“The Ultimate Guide to SAT Grammar” started as a handful of sentences copied down from the newspaper onto a Word document. I’d already written some mock Writing tests for a couple of test-prep companies, but it didn’t occur me just how inaccurate most of the books were until I ran out of tests for a student and went to the bookstore to look for supplemental material. When I looked at it closely, I saw that there were all sorts of things that didn’t match up with what was on the real test. There were lots of certain kinds of errors (pronoun-agreement, subject verb-agreement) and virtually none of others (the hardest types of parallel structure, subjunctive) that show up less frequently but that are *always* there. There were also too many questions testing concepts that are inconsistently tested on the actual SAT — diction, for example, which never shows up more than once per test, if at all. The questions were also in the wrong places — “hard” parallel structure, for example, is often tested in the last Fixing Sentences question, but I don’t think I ever saw that in a big-name commerce prep book. Otherwise, sentences, were too long, too short, too hard, too easy… you name it. The great “trick” that SAT Writing sentences pull off is that they sound wrong when they’re right and right when they’re wrong! In other words, they’re very rigorously constructed to test particular concepts in particular forms. There’s some flexibility, but only to an extent. I found that a lot of the existing books either stole question structures verbatim from College Board exams and reworded them (which is of limited effectiveness because the SAT isn’t *that* repetitive on every single question), or tried to do new things, and the questions ended up sounding completely wrong.
After looking at a lot of tests, I got it in my ear what authentic SAT Writing questions sounded like and how they were structured, and I just kept on collecting more and more of them — whenever a student had trouble with a particular concept, I’d just grab a bunch of random sentences from Wikipedia or the newspaper, plunk them down with everything else I already had, and reconfigure them to contain SAT-style errors. To make sure that I was covering everything, I went through all the questions in the Official Guide and categorized them by error type/grammatical concept.
To be honest, some of it was also laziness! I got so tired of writing down all those grammar rules over and over again that I decided I needed something typed up that I could just hand to my students and refer to as well worked. I stuck a bunch of explanations in between my practice sentences, and the book just kept growing from there.
I actually started off tutoring French, and my goal became to teach English the way I taught French — with the premise that students were starting from zero and needed to have everything explained. Most of the grammar books I looked at assumed some degree of prior knowledge. Being a native speaker of a language isn’t the same thing as knowing its grammar. I wanted to write a book that was extremely structured, that would walk the reader through each concept and then go back and reinforce it at various points. It’s too much to go from working through each concept individually to dealing with everything simultaneously in context of the test. I’d go through each concept individually with my students, and they’d understand everything, but then we’d go to the test and it would all fall apart. There needed to be a middle step — that’s why I put in the cumulative reviews.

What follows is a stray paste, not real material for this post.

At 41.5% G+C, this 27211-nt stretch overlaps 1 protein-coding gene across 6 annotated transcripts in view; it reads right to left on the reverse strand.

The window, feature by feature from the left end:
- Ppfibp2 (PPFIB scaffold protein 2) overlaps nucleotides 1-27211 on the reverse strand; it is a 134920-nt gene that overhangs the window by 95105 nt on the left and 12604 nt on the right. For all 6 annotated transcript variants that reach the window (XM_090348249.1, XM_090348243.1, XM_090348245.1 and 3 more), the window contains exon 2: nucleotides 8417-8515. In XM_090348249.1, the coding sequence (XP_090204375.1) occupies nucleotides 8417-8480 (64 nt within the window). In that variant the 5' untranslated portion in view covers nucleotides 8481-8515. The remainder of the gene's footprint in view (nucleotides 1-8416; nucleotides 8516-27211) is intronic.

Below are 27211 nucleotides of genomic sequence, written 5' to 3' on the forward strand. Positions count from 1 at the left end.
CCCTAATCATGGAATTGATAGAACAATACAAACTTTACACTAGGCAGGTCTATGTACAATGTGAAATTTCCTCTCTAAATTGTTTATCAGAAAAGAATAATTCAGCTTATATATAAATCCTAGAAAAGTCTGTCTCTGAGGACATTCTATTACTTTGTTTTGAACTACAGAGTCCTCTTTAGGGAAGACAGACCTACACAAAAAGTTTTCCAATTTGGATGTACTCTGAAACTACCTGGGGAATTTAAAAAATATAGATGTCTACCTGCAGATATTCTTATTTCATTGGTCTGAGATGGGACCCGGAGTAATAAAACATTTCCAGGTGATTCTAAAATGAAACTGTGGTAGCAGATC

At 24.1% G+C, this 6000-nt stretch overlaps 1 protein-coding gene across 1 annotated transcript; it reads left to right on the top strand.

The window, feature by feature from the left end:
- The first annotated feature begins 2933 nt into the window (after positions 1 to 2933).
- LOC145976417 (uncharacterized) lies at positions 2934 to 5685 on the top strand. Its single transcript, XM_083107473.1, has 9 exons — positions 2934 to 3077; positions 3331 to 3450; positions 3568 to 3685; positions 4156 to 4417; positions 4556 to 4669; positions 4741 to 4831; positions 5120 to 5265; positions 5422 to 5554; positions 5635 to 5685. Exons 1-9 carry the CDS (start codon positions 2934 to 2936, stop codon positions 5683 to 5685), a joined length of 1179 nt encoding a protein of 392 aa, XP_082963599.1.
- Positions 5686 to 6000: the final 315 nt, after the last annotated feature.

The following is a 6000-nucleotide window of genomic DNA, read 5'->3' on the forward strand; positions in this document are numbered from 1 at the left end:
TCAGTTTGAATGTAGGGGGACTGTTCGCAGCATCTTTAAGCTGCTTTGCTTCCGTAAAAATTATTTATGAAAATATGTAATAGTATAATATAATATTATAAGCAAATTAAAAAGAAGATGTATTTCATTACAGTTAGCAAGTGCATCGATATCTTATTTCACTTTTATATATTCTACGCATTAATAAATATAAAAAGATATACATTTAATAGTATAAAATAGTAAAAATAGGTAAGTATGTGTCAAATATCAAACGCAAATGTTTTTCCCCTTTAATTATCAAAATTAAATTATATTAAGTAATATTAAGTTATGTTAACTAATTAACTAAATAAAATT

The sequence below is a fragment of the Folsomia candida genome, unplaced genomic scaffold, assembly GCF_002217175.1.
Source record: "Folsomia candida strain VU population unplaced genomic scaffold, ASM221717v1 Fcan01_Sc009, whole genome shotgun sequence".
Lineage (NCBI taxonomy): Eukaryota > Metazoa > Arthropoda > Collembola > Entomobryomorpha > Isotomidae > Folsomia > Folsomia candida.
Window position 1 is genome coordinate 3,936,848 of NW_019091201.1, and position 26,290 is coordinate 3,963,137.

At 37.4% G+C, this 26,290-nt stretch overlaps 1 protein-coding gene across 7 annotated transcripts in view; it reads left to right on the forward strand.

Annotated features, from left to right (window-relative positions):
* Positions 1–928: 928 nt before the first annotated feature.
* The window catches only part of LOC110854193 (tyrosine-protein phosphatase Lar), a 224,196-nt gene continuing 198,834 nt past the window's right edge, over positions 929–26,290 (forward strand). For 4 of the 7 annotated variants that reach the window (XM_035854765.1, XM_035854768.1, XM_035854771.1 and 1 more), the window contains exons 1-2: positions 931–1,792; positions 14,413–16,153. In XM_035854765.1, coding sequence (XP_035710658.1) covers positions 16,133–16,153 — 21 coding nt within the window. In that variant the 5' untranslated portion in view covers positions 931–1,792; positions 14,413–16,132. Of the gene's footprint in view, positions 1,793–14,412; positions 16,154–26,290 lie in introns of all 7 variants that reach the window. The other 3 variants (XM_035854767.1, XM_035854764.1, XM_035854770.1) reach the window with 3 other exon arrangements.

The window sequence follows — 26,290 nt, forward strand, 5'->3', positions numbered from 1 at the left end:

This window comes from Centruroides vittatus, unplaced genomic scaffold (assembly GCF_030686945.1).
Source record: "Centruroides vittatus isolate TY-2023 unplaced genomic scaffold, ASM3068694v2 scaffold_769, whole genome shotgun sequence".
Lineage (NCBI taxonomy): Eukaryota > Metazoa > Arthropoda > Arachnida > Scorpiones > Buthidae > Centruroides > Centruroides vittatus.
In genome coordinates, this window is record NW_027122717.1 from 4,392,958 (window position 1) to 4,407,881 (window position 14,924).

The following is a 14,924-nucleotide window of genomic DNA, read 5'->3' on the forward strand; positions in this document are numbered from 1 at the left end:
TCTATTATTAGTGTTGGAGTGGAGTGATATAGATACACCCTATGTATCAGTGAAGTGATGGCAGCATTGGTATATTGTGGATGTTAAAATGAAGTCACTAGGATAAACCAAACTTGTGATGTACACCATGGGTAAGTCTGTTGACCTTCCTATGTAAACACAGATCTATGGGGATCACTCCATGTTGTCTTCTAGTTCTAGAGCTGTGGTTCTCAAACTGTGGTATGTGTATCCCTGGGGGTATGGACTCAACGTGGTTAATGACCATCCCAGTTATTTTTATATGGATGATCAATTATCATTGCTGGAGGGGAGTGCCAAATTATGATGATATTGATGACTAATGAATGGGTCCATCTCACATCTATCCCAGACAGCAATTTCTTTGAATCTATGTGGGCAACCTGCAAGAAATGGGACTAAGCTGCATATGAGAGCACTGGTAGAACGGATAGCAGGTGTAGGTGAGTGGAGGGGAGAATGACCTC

4. Having written many practice exams, what advice do you have for students taking practice exams and how can they make the most of the experience?
My big piece of advice for students taking practice exams would be not to move on until you’ve gone over everything you got wrong on a particular exam and identified/worked on the underlying concepts or skills that caused you to answer those questions incorrectly. Very often, a student will simply chock a mistake up to carelessness or guessing wrong when they were down to two answers when in fact they’ve completely misunderstood a passage or a question. If you don’t have someone to ask, go on College Confidential and do a search — chances are, someone’s already asked about it, but if they haven’t, post and you’ll probably get a bunch of responses. There’s a lot of questionable information on there, so be careful, but there’s a lot of really great information as well. Whatever you do, just don’t crash through test after test, assuming that you just need to get comfortable with the format, questions, etc. Familiarity is not mastery!
5. In your experience, what is the most common issue students have with SAT grammar, and what is your best tip for overcoming that barrier?
From what I’ve seen, there are a few grammatical issues that seem to recur with exceptional frequency: one is verb tense, particularly present perfect (e.g. has gone) and past perfect (had gone) and when/how to use them. I think I’ve probably spent more time discussing the past perfect than I’ve spent discussing any other concept. (NB: when you have two finished actions in the past, the past perfect can refer action that occurred FIRST, e.g. By the time the play premiered, its opening had been postponed at least five times). Comma splices (two sentences separated by a comma) are also a big problem, mostly because a lot of kids don’t realize that when a pronoun rather than a noun is used as the subject of a sentence, it’s still a sentence. So they”ll look at a sentence that reads “The play is about to close, it has been running since last February” and say that it’s grammatically fine. Idioms are also a problem, but that’s the one thing on the SAT you actually can’t do anything about. I always tell people not to worry about them because it’s not like there’s an official list you can memorize. There are literally hundreds if not thousands of possibilities. And there’s no sense wasting energy worrying about what you can’t control, especially when there are so many things on the Writing section that are firmly within your control.